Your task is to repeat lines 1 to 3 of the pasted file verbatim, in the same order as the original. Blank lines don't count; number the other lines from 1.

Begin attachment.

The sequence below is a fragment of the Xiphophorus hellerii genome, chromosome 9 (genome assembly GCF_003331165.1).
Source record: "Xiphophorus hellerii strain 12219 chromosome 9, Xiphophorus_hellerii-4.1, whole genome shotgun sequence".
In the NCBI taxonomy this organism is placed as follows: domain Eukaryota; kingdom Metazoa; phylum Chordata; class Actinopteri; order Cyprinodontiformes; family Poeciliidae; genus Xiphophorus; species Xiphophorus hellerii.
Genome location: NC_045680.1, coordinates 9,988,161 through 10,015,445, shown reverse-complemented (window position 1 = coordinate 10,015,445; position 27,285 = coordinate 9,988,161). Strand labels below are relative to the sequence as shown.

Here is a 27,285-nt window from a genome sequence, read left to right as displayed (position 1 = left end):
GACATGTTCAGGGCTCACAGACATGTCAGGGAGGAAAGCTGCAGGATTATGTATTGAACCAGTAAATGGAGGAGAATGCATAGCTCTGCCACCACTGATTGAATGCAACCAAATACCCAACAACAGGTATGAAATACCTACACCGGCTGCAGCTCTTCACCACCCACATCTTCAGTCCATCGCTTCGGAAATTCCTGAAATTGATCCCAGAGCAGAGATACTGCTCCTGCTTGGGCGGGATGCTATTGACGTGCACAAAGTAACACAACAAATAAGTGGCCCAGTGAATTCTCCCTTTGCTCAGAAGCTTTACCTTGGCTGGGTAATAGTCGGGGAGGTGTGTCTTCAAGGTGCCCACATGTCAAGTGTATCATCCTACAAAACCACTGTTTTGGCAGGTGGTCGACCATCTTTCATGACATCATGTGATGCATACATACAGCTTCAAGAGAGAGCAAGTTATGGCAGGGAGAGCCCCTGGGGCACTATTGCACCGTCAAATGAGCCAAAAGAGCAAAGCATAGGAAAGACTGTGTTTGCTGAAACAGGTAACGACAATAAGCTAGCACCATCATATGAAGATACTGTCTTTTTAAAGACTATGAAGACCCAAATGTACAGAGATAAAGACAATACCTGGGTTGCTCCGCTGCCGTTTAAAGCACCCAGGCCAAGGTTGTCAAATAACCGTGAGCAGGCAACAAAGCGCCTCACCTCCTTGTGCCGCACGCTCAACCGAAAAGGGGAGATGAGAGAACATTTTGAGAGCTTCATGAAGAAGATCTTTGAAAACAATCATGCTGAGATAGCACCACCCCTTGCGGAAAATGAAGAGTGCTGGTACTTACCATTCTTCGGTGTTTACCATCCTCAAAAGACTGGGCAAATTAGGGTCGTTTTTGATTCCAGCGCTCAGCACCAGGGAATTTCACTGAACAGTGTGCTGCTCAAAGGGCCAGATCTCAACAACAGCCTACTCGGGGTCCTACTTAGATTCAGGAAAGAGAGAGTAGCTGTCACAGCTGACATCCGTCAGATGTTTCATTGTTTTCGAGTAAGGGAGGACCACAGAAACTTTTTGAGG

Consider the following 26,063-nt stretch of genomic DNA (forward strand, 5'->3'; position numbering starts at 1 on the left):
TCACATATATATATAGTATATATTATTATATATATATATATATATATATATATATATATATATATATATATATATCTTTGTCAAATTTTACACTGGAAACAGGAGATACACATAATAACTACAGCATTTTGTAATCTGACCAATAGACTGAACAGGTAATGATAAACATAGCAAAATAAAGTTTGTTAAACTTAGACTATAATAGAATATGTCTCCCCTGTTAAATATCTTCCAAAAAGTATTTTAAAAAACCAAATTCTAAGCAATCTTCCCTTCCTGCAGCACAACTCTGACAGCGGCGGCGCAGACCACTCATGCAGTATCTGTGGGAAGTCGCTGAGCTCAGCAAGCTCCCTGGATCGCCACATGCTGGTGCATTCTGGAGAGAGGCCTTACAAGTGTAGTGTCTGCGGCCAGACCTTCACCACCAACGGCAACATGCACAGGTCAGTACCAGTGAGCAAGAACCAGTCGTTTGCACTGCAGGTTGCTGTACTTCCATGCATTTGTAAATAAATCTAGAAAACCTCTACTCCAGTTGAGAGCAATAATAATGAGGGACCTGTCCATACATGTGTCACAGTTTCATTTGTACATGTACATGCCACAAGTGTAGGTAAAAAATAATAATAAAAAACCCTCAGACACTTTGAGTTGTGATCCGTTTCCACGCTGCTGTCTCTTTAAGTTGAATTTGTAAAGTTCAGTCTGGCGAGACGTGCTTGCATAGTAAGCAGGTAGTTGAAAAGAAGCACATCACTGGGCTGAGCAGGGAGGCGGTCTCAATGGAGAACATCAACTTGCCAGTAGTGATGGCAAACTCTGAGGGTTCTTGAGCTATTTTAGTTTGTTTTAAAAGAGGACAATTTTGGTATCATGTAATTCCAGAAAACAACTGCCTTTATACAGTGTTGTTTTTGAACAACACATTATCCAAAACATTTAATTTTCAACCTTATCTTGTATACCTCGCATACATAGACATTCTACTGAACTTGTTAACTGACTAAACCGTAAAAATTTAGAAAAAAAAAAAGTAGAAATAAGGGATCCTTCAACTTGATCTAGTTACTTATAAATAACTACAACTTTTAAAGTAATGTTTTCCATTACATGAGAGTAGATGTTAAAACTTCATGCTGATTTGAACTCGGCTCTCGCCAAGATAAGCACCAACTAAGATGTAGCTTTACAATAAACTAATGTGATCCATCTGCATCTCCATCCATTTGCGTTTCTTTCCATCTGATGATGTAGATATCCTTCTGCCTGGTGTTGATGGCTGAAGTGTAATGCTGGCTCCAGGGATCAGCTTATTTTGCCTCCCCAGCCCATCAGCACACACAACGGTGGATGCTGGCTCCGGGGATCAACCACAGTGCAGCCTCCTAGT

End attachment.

The sequence below is a fragment of the Xiphophorus hellerii genome, chromosome 9 (genome assembly GCF_003331165.1).
Source record: "Xiphophorus hellerii strain 12219 chromosome 9, Xiphophorus_hellerii-4.1, whole genome shotgun sequence".
In the NCBI taxonomy this organism is placed as follows: domain Eukaryota; kingdom Metazoa; phylum Chordata; class Actinopteri; order Cyprinodontiformes; family Poeciliidae; genus Xiphophorus; species Xiphophorus hellerii.